I'm no drum-maker, and I'm definitely not a physicist, but Pearl claims that the reinforcement rings in my walnut solid shell serve a two-fold purpose:Crap re-rings just thought of that. They are there for structure but they will impact sustain I'd bet. Hmmmm that's a tough one-my knee jerk reaction it will increase sustain. But really it depends on shell thickness and size and wood type of re-rings. No matter what I bet it dry out a drum-it prevents deformation, but I bet the sustain will depend on design and wood type of re-ring. So a thin shell is naturally resonate the re-ring might impede motion of shell response so it appears to lose sustain-I think by design and hardness of wood you could overcome that to make it a resonator to return sustain.
The thicker shell is harder to activate so doesn't have a natural sustain, but what energy that does flow it's a lower fundamental long waves travel farther and I think the re-ring stiffness would focus the energy into the re-ring to act like a resonator. The thinner is more tricky my bet because the sustain comes from the shell and the re-ring might impede motion so it would appear to sound like a loss of sustain-but I also think you could design a re-ring that would act like a resonator so sustain maintained and likely this is what generally happens? The dryness likely comes from frequency shift to higher frequency because stiffness and stress increased at that point of re-ring I'd deduce. So generally a re-ring would increase sustain I'd bet but exceptions to rule-and perhaps we can explain why.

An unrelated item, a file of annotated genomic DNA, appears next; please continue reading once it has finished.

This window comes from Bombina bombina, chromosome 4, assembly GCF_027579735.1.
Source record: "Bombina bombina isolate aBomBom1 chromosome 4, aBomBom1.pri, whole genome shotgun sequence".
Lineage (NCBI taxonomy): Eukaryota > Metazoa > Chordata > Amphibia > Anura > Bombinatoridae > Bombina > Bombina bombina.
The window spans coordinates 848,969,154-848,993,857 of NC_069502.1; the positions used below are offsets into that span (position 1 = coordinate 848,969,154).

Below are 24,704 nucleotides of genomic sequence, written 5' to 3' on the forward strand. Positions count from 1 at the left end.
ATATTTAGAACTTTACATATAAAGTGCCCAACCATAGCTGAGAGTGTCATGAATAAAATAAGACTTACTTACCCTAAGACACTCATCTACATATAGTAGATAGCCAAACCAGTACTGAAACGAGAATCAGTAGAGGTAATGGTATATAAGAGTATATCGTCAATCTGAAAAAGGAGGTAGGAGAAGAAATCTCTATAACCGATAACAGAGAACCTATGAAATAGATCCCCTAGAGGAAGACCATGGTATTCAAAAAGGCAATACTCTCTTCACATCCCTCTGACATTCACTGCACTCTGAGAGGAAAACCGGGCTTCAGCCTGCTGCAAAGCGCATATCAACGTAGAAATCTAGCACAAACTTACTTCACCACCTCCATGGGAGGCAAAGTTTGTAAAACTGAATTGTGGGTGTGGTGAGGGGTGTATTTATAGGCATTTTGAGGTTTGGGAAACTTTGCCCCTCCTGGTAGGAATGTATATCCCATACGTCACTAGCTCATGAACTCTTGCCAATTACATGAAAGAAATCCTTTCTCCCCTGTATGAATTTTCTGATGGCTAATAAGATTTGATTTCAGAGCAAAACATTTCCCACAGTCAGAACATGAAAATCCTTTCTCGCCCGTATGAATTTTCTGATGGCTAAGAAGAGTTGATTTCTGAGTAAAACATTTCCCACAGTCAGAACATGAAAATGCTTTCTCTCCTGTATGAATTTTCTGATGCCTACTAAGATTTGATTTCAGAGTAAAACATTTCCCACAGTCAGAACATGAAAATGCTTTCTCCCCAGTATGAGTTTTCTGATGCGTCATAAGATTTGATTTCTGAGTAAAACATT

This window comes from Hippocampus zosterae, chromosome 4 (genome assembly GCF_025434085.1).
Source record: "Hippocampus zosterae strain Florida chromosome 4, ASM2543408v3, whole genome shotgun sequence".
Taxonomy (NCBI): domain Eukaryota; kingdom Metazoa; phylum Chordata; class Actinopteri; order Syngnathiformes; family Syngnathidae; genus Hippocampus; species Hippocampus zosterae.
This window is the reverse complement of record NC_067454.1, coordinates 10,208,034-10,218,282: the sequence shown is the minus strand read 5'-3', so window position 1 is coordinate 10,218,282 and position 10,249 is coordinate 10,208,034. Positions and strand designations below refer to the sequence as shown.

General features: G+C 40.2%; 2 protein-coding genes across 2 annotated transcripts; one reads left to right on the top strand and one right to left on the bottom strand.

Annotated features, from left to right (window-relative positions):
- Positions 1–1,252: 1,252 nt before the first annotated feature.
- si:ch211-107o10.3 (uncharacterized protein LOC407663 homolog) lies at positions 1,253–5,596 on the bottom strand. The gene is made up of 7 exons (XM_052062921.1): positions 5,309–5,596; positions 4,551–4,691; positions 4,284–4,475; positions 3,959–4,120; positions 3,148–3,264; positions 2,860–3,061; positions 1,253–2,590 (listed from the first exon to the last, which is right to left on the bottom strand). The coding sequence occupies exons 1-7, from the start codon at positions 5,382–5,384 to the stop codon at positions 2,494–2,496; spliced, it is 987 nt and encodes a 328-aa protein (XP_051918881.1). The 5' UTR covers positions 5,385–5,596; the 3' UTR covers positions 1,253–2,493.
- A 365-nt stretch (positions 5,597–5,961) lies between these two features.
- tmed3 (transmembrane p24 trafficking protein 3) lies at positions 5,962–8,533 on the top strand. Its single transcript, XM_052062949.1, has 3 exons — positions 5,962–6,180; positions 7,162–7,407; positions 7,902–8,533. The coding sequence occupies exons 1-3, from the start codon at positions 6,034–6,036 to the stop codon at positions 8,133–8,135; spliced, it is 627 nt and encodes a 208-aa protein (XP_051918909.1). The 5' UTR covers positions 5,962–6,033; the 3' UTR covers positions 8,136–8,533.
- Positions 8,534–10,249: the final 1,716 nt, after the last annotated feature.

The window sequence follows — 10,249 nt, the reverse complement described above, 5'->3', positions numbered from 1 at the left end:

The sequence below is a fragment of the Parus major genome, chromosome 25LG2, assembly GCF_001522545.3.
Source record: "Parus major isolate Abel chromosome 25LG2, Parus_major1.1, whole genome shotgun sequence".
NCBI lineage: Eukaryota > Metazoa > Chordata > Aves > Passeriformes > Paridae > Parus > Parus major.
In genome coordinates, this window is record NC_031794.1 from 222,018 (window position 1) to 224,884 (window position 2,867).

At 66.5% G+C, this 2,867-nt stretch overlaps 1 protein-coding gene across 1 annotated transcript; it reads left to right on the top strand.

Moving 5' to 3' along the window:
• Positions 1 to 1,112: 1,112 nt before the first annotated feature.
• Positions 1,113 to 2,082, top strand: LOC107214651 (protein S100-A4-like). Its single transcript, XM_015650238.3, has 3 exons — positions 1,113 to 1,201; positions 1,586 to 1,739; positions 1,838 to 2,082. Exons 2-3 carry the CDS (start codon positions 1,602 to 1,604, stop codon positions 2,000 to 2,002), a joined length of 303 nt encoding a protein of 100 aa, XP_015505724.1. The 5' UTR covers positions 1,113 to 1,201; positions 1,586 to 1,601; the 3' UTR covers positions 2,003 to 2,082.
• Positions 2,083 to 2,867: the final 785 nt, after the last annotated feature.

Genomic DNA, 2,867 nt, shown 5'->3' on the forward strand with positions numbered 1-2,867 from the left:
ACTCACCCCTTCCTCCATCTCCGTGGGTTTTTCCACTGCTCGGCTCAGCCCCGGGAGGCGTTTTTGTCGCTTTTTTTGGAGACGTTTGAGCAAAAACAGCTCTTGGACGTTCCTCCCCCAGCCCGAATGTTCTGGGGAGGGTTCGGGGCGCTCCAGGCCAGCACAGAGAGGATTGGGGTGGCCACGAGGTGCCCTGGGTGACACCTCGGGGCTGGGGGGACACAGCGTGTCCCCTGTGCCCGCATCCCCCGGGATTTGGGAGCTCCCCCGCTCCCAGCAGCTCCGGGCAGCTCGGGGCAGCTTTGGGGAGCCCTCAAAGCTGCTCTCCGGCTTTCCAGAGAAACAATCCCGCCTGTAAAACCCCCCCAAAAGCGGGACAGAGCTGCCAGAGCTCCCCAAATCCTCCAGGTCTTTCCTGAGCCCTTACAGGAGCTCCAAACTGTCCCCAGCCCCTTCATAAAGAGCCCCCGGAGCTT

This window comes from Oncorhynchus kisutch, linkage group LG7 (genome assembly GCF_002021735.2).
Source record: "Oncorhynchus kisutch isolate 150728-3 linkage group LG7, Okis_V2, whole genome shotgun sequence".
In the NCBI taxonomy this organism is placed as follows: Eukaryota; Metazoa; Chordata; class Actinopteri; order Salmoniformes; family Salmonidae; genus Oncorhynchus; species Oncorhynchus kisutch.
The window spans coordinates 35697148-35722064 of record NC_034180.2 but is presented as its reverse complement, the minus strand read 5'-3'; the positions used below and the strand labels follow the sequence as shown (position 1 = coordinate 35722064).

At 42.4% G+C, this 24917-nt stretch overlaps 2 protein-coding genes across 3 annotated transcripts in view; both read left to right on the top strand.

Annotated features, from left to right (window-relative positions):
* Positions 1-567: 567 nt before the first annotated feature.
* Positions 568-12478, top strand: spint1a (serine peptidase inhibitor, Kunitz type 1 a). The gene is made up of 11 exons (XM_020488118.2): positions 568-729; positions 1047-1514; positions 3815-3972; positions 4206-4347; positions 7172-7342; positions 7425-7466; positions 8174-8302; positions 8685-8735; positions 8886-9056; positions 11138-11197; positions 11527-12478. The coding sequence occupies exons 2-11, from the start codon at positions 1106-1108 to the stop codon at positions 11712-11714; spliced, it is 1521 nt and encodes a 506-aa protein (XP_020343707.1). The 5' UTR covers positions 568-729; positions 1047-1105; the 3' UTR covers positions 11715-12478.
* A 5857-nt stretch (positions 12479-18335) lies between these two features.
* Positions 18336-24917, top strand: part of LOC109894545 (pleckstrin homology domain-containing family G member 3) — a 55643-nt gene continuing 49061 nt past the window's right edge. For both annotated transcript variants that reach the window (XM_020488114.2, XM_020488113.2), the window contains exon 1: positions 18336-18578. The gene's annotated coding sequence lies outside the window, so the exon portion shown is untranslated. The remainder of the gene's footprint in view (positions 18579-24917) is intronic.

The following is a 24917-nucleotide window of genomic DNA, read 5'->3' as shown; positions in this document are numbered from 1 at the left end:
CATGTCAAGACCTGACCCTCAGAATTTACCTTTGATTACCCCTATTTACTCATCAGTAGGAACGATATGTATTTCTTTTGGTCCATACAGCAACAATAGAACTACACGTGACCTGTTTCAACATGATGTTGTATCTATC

I. They preserve the shell's integrity.
II. They lend focus to the shell's tone.
I don't know the exact effect that the reinforcement rings have on sustain. My snare is pretty dry and makes a fairly succinct note, but those traits are also influenced by the shell's dimensions, wood type, thickness, heads, and tuning. As always, a black hole of speculation develops.